Wow! This was a hell of an episode. I was feeling it was way too slow in the early bits, but it was like a musical progression gradually gathering strength and complexity, with new details gradually stacked atop old themes until the whole thing snowballs, almost without you noticing it. Of course we knew this was coming - the quote from Samuel makes it clear - but we didn’t know when or how or really even why. We did know that somehow, in some way, Jack was going to side with David, though, and when that happened all hell would break loose. And brother, has it ever!
Several notes from the biblical story were hit in one form or another tonight. Firstly, Silas tried to kill David by framing him for treason. Secondly, Jack saved David’s life, imperiling his own in the process. Thirdly, Silas hurled a spear at Jack in the forms of outing him on national TV (Ending his political career) and in having him arrested (Presumably as a precursor to execution). These are obviously the Javelin of the title. Fourthly, while not specifically in that passage I cited, this incident begins the civil war between King Saul and David the Rebel, and this episode clearly ends with everyone and their maiden aunt on a war footing. I can not wait to see what happens next.
We learned a bit more about Gilboa tonight:
1) The Crown Prince is expected to prosecute treason cases.
2) The king sits in on treason cases.
3) The borders of Gilboa are at least roughly the same as those of the real-world United States. There was mention of being king “From sea to sea.”
Was it just me, or was the music a bit Battlestar Galactica-ey tonight? A lot of rising middle-eastern sounding strings to create tension.
My only quibble is that they should have used a courtroom set for the trial, or at least some set that wasn’t obviously a minor redress of Silas’ throne room. I’m not convinced it wasn’t supposed to be the throne room actually, but we needed some other location for this, I think.
The idea that David’s own heroic, noble nature worked against him because it was too good to be believed was played well, and was clever.
Michelle’s realization of her father’s mad dog qualities were believable, and her fear as a result was palpable. I honestly believe the queen is a bit afraid of the king herself, and always has been.
Man, when Silas kills someone, he kills the hell out of them, doesn’t he? He speaks so often of removing every evidence of a person’s existence in this ep that it appears to be a bit of a fetish with him.
Samuels’ miracle was interesting, as was Silas’ increasingly inappropriate efforts to hide inside a mundane routine from a life he never had - tonight he insists on going grocery shopping when everything is going wrong around him. He cooks quite a few times tonight. There’s his secret family in the boonies. This aspect to his madness is increasingly interesting, and I’ve never seen it done before like this. He’s just a subtle bit more nuts every time we see him, as tonight when he holds a tomato and talks about it secretly being a nightshade.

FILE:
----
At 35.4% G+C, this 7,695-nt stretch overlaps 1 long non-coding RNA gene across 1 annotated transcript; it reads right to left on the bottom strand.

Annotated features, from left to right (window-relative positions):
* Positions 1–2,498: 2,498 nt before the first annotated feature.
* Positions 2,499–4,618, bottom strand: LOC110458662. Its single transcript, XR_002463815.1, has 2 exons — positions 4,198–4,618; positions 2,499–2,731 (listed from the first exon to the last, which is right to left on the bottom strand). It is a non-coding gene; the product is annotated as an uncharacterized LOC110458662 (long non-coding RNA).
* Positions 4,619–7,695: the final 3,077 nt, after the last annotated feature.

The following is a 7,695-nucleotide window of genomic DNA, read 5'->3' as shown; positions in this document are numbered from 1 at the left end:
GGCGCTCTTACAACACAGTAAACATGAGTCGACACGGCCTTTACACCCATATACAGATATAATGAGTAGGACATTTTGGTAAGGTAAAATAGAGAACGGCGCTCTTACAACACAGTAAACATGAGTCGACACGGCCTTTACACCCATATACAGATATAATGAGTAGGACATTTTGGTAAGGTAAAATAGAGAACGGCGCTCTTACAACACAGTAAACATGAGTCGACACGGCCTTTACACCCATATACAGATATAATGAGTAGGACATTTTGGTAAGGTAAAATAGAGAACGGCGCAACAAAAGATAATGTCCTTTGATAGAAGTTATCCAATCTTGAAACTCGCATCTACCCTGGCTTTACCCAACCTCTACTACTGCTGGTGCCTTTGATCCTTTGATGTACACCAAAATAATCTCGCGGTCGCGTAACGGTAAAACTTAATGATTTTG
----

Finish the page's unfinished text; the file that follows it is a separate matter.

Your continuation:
David is a catalyst. He doesn’t do much, but his example causes people around him to change or go in to motion. Silas was entirely right about that. David’s simply being David causes Jack to betray his father, Samuels to question his own soul (No mean feat with a prophet!), and prompts a civil war. And through all this, he remains basically innocent. It’s kind of fascinating. Would that we’d get another season to see where all this is going, but alas Endgame is here for the season as well as the show.
Thomasina’s increasing discontent with her liege is interesting. She’s not happy having to assassinate people on Silas’ whim, and it’s taking a toll on her soul. The two idiot guards are back, and the fat one confesses his love for her. She’s so messed up, hating herself so much that the fact Anyone could love her makes the guy seem appealing.
Jack’s performance tonight was very cold. He’s always been a man of masks and layers, but tonight he played it with such a poker face that the ‘mask’ thing is almost literal. When the mask falls away for an instant - when David warns him of the conspiracy against Silas - it’s shocking and sad and rewarding. I think we got our first - and probably only - brief look at the *real* Jack Benjamin there, and I think he realized that he’s never supposed to be king. Having been outed and insulted by his father on TV, I wonder how much of Jack will crawl back behind the disguises, and how much of him will be transformed. Again, it would be interesting to see, but we’ll have to suffice ourselves with only two more weeks.
So what will Silas do next? Clearly he’s slipping closer to insanity, clearly his wig-out on TV and arresting his own son, and the fact that he tried to frame his own advisor - these will not go over well. These are not the things that can be easily put aside or explained away. “Well, when I called my son a faggot, what I really meant was that he reminds me of an English cigarette in that he’s….you know…roughly cylindrical”
Presumably, had the show lasted for another year, the whole next season would have been David on the run, and Silas trying to gut him like a trout. That’s my prediction, because clearly the man ain’t goin’ down without a fight, and I don’t think William Cross will survive the next two hours.
What do you all think will happen next? Post your theories in the comments!